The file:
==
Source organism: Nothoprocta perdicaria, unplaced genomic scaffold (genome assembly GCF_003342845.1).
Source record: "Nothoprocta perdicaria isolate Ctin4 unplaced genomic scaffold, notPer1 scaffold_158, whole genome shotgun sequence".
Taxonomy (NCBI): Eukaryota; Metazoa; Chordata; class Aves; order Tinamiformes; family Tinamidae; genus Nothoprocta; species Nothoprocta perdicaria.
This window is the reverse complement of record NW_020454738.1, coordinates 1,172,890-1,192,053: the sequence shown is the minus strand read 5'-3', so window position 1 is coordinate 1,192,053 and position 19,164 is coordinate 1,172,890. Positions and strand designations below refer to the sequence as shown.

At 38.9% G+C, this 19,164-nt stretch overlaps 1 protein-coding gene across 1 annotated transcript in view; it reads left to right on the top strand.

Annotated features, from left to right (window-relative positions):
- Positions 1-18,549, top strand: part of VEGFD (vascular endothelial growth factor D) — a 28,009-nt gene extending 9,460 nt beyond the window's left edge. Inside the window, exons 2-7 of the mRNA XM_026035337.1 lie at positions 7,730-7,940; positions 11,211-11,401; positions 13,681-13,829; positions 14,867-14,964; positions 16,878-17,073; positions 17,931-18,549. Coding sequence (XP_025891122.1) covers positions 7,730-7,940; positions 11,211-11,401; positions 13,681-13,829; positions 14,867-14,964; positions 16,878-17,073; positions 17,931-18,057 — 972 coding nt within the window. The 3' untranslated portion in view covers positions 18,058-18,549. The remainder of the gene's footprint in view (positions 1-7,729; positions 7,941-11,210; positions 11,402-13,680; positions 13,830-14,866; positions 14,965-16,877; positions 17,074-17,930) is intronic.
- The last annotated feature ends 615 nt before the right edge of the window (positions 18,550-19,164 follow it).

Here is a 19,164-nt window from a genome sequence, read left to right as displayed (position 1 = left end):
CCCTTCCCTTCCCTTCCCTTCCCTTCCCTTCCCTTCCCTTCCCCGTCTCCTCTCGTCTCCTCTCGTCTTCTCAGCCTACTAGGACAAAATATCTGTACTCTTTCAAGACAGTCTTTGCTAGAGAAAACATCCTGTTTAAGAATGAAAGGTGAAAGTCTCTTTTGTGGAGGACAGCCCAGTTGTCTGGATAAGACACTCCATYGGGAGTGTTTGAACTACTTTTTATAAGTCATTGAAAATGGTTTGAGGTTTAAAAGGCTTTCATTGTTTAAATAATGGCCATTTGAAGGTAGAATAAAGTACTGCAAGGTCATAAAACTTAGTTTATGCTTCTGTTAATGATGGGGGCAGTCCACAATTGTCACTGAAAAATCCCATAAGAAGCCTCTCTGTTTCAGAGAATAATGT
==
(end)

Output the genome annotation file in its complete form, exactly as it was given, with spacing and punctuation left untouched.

Source organism: Nothoprocta perdicaria, unplaced genomic scaffold (genome assembly GCF_003342845.1).
Source record: "Nothoprocta perdicaria isolate Ctin4 unplaced genomic scaffold, notPer1 scaffold_158, whole genome shotgun sequence".
Taxonomy (NCBI): Eukaryota; Metazoa; Chordata; class Aves; order Tinamiformes; family Tinamidae; genus Nothoprocta; species Nothoprocta perdicaria.
This window is the reverse complement of record NW_020454738.1, coordinates 1,172,890-1,192,053: the sequence shown is the minus strand read 5'-3', so window position 1 is coordinate 1,192,053 and position 19,164 is coordinate 1,172,890. Positions and strand designations below refer to the sequence as shown.

At 38.9% G+C, this 19,164-nt stretch overlaps 1 protein-coding gene across 1 annotated transcript in view; it reads left to right on the top strand.

Annotated features, from left to right (window-relative positions):
- Positions 1-18,549, top strand: part of VEGFD (vascular endothelial growth factor D) — a 28,009-nt gene extending 9,460 nt beyond the window's left edge. Inside the window, exons 2-7 of the mRNA XM_026035337.1 lie at positions 7,730-7,940; positions 11,211-11,401; positions 13,681-13,829; positions 14,867-14,964; positions 16,878-17,073; positions 17,931-18,549. Coding sequence (XP_025891122.1) covers positions 7,730-7,940; positions 11,211-11,401; positions 13,681-13,829; positions 14,867-14,964; positions 16,878-17,073; positions 17,931-18,057 — 972 coding nt within the window. The 3' untranslated portion in view covers positions 18,058-18,549. The remainder of the gene's footprint in view (positions 1-7,729; positions 7,941-11,210; positions 11,402-13,680; positions 13,830-14,866; positions 14,965-16,877; positions 17,074-17,930) is intronic.
- The last annotated feature ends 615 nt before the right edge of the window (positions 18,550-19,164 follow it).

Here is a 19,164-nt window from a genome sequence, read left to right as displayed (position 1 = left end):
CCCTTCCCTTCCCTTCCCTTCCCTTCCCTTCCCTTCCCTTCCCCGTCTCCTCTCGTCTCCTCTCGTCTTCTCAGCCTACTAGGACAAAATATCTGTACTCTTTCAAGACAGTCTTTGCTAGAGAAAACATCCTGTTTAAGAATGAAAGGTGAAAGTCTCTTTTGTGGAGGACAGCCCAGTTGTCTGGATAAGACACTCCATYGGGAGTGTTTGAACTACTTTTTATAAGTCATTGAAAATGGTTTGAGGTTTAAAAGGCTTTCATTGTTTAAATAATGGCCATTTGAAGGTAGAATAAAGTACTGCAAGGTCATAAAACTTAGTTTATGCTTCTGTTAATGATGGGGGCAGTCCACAATTGTCACTGAAAAATCCCATAAGAAGCCTCTCTGTTTCAGAGAATAATGT